23Oct 2015

Ah, we could talk for hours about James Bond’s 1964 Aston Martin DB5.  Aston Martin remains an iconic luxury brand, one of the last vestiges of British automotive style. So fast forward to 2015, the age of electric cars and Teslas: Aston Martin just announced its plan for the RapidE, a fully electric Aston Martin 1000-hp luxury sports car that the company’s CEO sees as an “intrinsic part of the company’s future product portfolio.” I wonder how soon will James Bond get to drive this new beauty?

…that is if he does not decide to drive a Tesla P90D instead. At nearly 760 hp, this all-electric luxury sports car has broken every 0-60 mph speed record. Of course, Tesla Motors has also changed our communal perspective of electric vehicles which have reached a record 1,000,000 vehicles on US roads this past September.

Porsche, the iconic German luxury sports car maker, will not be outdone by Tesla nor Aston Martin. The company, now part of Volkswagen recently caught with polluting diesel engines, is planning an all-electric vehicle, aptly named the Porsche E. The concept is stunningly beautiful. Yes, electric cars are here to stay — and you might never know, they could become the new “green” cars to replace the disgraced diesel autos.

The all-electric Porsche E concept. Source: Porsche

But these luxury cars are for the 1%! What’s there for the other 99%? This space is looking more promising, especially as we begin to see new announcements that combine aesthetics with longer driving range and increasing affordability.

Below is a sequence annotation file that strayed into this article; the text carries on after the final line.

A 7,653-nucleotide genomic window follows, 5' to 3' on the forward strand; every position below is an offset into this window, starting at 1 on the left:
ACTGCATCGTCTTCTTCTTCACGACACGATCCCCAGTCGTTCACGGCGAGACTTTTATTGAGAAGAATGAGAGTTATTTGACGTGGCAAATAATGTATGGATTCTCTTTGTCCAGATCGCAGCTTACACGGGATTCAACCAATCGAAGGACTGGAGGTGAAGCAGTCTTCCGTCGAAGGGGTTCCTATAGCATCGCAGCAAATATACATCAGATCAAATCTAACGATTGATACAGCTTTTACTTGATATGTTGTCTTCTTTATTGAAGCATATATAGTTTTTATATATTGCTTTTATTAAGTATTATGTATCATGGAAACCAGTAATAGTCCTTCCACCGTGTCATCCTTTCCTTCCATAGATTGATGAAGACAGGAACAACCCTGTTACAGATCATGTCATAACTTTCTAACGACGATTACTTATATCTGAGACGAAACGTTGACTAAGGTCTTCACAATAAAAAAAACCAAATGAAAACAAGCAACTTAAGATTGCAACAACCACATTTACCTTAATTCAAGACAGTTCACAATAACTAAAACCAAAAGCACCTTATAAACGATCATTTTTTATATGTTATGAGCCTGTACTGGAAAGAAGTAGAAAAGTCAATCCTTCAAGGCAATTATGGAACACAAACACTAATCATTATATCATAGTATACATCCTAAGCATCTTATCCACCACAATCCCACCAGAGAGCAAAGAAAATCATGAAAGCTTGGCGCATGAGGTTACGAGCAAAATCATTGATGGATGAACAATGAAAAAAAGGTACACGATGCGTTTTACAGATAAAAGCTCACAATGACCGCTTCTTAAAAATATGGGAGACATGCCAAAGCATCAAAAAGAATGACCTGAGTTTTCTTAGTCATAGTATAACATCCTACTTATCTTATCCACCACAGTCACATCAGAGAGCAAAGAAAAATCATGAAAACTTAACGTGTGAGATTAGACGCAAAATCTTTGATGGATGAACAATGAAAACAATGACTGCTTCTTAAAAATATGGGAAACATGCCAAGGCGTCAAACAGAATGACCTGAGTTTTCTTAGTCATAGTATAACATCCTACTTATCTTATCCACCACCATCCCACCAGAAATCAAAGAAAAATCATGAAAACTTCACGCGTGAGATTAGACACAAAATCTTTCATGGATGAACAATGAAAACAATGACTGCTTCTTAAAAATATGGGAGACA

Tesla has made several announcements about its Model 3 planned for a first public showing in March 2016. With a supposed range of 200 miles, it is targeted at a relatively more affordable price around $35,000 to $40,000. Chevrolet is also betting more than a few dollars on increased adoption of electric vehicles. It just announced its plans to release the Bolt in 2017 with a projected range of 200 miles too. Chevrolet made another pleasant announcement: it sees its own cost of lithium-ion batteries dropping to or below $100 per kWh by 2022. That is at least ⅓ or ¼ the cost level of just a couple of years back. Read this earlier post on trends in battery costs.

The Chevy Volt, first announced in 2009, is getting ready for the release of an all new 2016 model that sees an expansion in the capacity of its battery, longer driving range and a lower price point. True, the Volt is not an all-electric — it carries a gas-powered generator — but the evolution of its battery represents a serious push to make electric and/or hybrid electric more affordable for the general population.

These new announcements highlight two accelerating trends in the industry: i) increasing driving range to the 200-mi level, and ii) decreasing battery costs. The combination of these will serve to make electric cars competitive v.s. traditional combustion-engine vehicles. Yes, this will continue to be a relatively slow process — especially when compared to the evolutionary speeds of consumer devices — but the trend is unmistakable, electric cars are here to stay; lithium-ion batteries will witness wider deployment and adoption; and no major material breakthroughs are necessary to meet these goals for the coming years.